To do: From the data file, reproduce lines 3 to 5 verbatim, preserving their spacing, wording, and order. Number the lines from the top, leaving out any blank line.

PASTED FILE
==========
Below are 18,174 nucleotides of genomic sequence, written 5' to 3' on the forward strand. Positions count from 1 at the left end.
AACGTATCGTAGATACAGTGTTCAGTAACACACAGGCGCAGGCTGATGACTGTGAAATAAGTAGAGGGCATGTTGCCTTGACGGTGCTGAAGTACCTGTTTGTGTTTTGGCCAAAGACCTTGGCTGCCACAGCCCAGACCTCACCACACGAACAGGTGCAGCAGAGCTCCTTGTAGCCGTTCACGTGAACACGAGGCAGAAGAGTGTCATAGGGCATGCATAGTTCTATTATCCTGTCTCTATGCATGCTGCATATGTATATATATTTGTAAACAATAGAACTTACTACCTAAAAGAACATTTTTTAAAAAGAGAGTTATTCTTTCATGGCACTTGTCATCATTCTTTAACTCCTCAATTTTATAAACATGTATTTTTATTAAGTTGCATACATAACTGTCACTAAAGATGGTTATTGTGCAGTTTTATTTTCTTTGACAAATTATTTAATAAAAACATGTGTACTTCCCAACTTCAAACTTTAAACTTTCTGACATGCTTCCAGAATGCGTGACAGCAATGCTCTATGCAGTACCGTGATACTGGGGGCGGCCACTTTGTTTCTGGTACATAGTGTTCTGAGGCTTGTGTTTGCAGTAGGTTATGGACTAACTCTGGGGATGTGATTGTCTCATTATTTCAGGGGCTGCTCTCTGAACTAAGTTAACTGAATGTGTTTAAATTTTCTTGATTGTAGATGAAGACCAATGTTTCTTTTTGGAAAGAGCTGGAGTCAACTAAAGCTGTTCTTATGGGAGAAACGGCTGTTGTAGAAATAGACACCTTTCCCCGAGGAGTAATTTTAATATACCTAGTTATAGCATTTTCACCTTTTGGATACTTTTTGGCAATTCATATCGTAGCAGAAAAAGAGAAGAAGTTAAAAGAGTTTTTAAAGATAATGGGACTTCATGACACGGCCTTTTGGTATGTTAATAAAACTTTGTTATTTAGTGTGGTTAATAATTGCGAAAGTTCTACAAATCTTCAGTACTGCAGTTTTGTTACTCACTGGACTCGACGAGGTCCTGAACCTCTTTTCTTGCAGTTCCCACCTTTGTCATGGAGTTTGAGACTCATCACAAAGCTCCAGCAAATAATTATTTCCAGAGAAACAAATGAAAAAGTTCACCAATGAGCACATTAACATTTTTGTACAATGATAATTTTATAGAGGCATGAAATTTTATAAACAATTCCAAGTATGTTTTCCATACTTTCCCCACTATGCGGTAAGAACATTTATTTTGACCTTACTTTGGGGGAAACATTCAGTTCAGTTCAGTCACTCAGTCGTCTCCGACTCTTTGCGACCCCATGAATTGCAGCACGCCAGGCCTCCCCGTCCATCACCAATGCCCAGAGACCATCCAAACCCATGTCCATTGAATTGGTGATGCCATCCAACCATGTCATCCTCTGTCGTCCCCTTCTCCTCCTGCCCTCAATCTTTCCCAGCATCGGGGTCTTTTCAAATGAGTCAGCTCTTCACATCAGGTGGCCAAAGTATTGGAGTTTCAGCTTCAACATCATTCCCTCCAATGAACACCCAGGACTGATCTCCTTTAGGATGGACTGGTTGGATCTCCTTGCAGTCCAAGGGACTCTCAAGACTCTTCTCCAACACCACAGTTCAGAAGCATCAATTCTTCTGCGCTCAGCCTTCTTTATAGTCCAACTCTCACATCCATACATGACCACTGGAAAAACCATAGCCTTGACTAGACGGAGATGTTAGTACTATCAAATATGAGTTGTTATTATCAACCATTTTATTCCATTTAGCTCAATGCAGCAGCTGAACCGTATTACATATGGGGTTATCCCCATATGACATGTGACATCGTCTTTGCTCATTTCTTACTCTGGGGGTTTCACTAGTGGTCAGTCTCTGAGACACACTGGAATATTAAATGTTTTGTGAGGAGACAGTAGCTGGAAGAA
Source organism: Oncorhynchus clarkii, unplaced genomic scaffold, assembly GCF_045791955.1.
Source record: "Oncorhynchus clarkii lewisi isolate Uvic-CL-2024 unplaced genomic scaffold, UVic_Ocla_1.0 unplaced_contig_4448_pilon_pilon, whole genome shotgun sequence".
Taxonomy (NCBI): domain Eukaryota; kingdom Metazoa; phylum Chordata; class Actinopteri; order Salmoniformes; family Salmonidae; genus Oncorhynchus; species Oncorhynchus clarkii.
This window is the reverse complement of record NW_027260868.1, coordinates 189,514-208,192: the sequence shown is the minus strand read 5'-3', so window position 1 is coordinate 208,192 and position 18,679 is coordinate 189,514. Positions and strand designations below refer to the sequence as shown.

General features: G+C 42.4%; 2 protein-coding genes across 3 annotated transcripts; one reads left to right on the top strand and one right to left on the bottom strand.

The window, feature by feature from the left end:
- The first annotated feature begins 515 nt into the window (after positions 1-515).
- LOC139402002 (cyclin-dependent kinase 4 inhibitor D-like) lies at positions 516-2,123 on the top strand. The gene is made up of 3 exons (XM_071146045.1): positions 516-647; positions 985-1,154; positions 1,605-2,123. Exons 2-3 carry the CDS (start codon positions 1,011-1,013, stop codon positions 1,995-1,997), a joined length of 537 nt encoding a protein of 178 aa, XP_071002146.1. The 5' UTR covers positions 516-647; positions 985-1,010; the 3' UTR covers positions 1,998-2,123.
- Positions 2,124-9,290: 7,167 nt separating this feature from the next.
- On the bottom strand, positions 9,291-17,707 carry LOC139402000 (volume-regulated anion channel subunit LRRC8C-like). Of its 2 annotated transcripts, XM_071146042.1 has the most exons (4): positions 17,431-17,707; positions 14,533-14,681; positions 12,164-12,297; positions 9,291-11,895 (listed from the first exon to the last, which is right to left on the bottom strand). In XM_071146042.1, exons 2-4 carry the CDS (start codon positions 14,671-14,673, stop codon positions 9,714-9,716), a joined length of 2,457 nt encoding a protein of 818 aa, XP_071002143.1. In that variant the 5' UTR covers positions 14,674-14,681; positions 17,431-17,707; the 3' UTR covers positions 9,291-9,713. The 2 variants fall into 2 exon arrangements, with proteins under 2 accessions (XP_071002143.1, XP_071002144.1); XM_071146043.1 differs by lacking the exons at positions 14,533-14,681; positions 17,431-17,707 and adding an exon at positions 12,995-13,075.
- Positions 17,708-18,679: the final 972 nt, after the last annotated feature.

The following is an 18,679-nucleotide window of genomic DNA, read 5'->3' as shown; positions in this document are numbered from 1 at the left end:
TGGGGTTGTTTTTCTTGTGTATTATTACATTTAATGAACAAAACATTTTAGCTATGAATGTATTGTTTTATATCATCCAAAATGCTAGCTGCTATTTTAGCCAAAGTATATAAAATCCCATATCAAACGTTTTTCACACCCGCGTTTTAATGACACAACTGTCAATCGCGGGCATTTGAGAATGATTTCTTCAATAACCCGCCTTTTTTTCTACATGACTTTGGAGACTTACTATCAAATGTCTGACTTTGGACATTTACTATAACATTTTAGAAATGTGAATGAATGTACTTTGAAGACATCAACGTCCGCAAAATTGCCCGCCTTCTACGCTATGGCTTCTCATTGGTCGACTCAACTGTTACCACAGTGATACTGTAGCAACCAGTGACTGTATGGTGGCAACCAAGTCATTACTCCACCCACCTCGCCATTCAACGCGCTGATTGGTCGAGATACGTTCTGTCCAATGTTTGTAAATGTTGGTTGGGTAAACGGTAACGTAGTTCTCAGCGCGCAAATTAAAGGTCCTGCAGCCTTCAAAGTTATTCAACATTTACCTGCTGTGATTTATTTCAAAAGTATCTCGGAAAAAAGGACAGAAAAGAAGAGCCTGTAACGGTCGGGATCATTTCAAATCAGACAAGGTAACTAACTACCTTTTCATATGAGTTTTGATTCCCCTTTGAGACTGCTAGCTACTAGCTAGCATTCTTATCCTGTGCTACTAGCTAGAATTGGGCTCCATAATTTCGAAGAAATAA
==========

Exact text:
Source organism: Oncorhynchus clarkii, unplaced genomic scaffold, assembly GCF_045791955.1.
Source record: "Oncorhynchus clarkii lewisi isolate Uvic-CL-2024 unplaced genomic scaffold, UVic_Ocla_1.0 unplaced_contig_4448_pilon_pilon, whole genome shotgun sequence".
Taxonomy (NCBI): domain Eukaryota; kingdom Metazoa; phylum Chordata; class Actinopteri; order Salmoniformes; family Salmonidae; genus Oncorhynchus; species Oncorhynchus clarkii.